Little City, Big Culture

Art Museums, History And Music Fill Luxembourg's Often-overlooked Capital

May 13, 2007|By Alan Solomon | Alan Solomon,Chicago Tribune

LUXEMBOURG CITY — OK, so it isn't Paris.

This city -- one of two European Cultural Capitals for 2007 and capital of the richest per-capita-income country on the planet -- is pretty nice.

Like all worthwhile European cities, this is a center of commerce -- but also a city of beautiful fruit stands and pastry shops, of historic churches and requisite statues and back streets worth poking around in, and of outdoor places to sip a cup of coffee or a glass of wine or a local brew while furtively enjoying the passing scenery.

There is a local cuisine, of sorts, a remnant of a time when Luxembourg -- officially the Grand Duchy of Luxembourg -- was largely a mix of farms and steel factories, plus this town.

"Up until 1850, Luxembourg was a very poor country," guide Pierrette Antony would tell us. "Then we found iron ore in the south of the country."

Which began the transformation.

So today's Luxembourg City is a city of banks (200 of them, thanks mainly to attractive regulations), wealth, style and diplomacy (many European Union functions function here). Genuine Luxembourgian-style restaurants in town may be heavy on sausages, smoked cuts of pork and such wonders as liver dumplings the size of billiard balls, but the delicate among you certainly will find sustenance.

I can tell you're wondering: If it's all these things, why isn't it swarming with tourists?

There's a reason.

A generation ago, long-defunct Icelandic Airlines (slogan: "We're Cheap") flew youthful backpackers to Europe and dropped them off here. Those kids stayed just long enough to grab the first train for Amsterdam.

If any of them brought home memories of Luxembourg, the memories were lost in jet lag or some other fog. In fact, I have yet to hear anyone of that vintage -- anyone -- say today, "Now that I can afford to stay in a hotel where the bathroom isn't down the hall, I just can't wait to get back to Luxembourg and do it right."

For sure, it wasn't, and isn't, Amsterdam. Amsterdam, on a Saturday night and for better or worse, is a happening place. What's happening isn't everybody's cup of tea (or pipeful of dried vegetation), but there's a certain, well, buzz.

On a Saturday night here in mid-July last summer, Luxembourg City threw a party called a Blues 'n Jazz Rallye. Bands and singers were all over the place -- not only in the Grund, an older part of town below the old city walls with a few crawlable pubs, but up the hill as well -- singing and playing blues and jazz. The narrow streets were full of people, young and old, snaking their way from venue to venue.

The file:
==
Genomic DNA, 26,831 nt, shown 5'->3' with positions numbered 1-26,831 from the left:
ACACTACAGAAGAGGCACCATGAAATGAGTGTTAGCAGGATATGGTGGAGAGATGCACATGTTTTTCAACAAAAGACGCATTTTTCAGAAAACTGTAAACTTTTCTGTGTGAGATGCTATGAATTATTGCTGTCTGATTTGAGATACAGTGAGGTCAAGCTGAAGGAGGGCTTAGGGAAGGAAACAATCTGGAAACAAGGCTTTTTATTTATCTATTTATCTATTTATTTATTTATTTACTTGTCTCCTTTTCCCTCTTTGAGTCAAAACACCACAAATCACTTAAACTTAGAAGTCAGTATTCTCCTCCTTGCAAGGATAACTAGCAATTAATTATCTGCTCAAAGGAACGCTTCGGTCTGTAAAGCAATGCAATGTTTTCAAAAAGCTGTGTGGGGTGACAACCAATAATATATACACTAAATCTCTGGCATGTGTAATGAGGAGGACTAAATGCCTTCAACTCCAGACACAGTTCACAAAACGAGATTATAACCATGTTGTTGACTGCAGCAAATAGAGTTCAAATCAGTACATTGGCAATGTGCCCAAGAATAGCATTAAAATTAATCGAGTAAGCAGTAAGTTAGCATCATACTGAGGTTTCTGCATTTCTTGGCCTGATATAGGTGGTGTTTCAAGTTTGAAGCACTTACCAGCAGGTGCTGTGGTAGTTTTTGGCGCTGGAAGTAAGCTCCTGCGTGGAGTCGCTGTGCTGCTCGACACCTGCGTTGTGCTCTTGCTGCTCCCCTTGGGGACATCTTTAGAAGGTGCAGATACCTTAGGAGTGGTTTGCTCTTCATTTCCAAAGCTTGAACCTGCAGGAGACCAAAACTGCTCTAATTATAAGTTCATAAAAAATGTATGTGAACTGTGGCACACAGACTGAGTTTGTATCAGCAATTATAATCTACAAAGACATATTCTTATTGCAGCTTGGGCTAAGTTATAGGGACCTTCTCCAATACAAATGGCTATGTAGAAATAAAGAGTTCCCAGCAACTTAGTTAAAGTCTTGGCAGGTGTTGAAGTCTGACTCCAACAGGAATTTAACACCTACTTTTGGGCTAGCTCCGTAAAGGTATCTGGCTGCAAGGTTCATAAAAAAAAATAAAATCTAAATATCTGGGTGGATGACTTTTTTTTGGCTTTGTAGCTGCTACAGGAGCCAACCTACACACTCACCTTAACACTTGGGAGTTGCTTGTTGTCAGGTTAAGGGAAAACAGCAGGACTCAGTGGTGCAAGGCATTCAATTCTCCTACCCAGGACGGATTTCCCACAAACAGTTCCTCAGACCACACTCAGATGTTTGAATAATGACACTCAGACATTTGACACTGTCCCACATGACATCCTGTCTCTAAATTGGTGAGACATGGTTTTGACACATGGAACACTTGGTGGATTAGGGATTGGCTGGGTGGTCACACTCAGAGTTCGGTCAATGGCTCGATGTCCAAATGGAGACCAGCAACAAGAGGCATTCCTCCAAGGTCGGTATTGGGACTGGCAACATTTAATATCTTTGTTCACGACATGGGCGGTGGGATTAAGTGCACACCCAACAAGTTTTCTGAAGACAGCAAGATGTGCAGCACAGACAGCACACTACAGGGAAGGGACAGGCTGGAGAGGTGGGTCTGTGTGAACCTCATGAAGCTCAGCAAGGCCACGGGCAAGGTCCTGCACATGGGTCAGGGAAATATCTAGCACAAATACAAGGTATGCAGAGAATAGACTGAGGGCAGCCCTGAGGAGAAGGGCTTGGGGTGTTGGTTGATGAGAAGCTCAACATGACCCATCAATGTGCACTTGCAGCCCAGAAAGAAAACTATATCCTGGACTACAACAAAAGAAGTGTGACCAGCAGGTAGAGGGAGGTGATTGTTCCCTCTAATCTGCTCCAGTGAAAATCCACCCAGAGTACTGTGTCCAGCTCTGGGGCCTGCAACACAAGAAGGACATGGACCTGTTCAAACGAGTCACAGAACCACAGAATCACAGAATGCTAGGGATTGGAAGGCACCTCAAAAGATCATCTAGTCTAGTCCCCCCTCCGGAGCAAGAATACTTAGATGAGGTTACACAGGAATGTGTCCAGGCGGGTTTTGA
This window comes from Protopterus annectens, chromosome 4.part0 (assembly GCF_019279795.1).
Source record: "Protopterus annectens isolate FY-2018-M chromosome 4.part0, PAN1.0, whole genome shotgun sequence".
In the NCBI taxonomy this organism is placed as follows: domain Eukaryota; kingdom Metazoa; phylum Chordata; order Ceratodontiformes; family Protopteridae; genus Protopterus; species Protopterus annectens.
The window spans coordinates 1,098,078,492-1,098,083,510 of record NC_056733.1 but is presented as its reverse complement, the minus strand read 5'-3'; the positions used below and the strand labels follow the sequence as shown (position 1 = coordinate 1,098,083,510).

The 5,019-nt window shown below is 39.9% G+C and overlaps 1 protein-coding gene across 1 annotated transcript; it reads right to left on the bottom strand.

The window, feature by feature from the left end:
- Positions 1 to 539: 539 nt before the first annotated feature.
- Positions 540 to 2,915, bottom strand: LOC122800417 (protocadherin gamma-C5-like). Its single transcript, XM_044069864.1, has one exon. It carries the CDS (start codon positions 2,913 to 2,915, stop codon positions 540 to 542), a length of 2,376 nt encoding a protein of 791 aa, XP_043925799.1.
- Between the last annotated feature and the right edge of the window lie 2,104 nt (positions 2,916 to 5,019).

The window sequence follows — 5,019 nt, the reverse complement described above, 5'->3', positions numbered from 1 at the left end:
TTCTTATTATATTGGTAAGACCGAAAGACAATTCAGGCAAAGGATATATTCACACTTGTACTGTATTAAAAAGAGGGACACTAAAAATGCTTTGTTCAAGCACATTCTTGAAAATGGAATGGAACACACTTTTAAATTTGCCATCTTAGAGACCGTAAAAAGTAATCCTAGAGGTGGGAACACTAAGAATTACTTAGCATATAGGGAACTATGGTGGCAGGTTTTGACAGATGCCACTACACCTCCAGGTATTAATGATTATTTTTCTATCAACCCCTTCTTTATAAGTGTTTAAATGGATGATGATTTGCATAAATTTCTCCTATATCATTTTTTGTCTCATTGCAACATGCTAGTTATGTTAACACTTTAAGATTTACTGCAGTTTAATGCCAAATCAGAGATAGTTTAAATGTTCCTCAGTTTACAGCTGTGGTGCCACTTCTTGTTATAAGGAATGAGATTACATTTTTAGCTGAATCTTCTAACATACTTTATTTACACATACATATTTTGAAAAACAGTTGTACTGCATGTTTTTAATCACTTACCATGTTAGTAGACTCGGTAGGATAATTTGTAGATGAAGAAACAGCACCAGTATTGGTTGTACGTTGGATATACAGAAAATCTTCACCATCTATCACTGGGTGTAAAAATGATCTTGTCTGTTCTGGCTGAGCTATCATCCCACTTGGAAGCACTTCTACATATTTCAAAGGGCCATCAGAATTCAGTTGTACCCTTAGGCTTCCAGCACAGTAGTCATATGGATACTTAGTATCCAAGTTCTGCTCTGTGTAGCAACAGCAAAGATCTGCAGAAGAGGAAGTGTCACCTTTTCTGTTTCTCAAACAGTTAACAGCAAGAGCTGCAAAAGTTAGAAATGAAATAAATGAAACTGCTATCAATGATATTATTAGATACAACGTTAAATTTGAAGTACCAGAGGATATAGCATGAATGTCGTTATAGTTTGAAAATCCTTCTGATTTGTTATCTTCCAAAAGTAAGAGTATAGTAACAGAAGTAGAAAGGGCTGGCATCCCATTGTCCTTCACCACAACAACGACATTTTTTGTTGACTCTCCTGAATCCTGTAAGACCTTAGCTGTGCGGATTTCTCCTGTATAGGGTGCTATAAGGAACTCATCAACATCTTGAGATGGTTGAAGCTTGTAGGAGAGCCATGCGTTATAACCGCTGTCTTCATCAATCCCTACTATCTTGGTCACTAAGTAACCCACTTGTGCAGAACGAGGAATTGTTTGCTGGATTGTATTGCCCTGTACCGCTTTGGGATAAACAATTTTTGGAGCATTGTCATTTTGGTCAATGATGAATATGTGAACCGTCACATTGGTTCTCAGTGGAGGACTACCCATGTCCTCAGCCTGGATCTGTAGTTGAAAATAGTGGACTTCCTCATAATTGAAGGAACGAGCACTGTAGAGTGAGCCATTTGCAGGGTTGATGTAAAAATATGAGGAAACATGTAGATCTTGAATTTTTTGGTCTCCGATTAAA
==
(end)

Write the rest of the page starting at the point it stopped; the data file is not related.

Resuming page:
Kind of like Amsterdam without the red lights, porn shops and cannabis fumes.

At one venue, a bar not far from the city's national art museum, a singer / guitarist was performing hits by Brazilian master Antonio Carlos Jobim and doing a nice job in front of a nice crowd.

Excited and surprised by the hip scene, I found the proprietor.

"Is it always this lively here on a Saturday night?"

"No, it's always calm," he said, calmly. "I wish every Saturday night was like this."

So there's the main downside: The nightlife here, even -- and especially -- on weekends is rather dull.

But there's a reason.

This is a city of about 80,000. Unlike just about every known European and American urban tourist destination, the population swells on weekdays, to 120,000. Part of that surge is people who come to town on banking or EU business, which fills hotels and makes seats at better restaurants precious. This is in addition to a tide of "border crossers" who come here daily to work from neighboring France, Belgium and Germany, then go back across the border to homes they can afford.

(There are no plans, incidentally, to build a wall along the Luxembourg border. This is Europe.)

The crossers may hang out in Luxembourg City for the occasional dinner or drinks on weeknights, or even stay overnight if duty calls -- but Saturday and Sunday, they're back in France, Belgium and Germany. The businesspeople and bureaucrats and their expense accounts go back to wherever they go back to.

Which leaves things a little quiet.

But lack of consistently rowdy weekend madness aside, there is stuff of interest here. Most of it relates to history, some ancient and some that's still remembered first-hand.

Castle to country

Luxembourg began in 963 as a castle (now gone) built by a Count Siegfried on a rock -- the Bock -- that made it defensible on all sides. As happened in this part of the world, when a castle went up, a town grew up below it.

After a few hundred years and an upgrade in armaments, the French, Spanish, Burgundians, Austrians, Dutch and Prussians took turns occupying the place. Seems everybody wanted to control this impregnable fortress -- nickname: "the Gibraltar of the North" -- despite its newfound pregnability.

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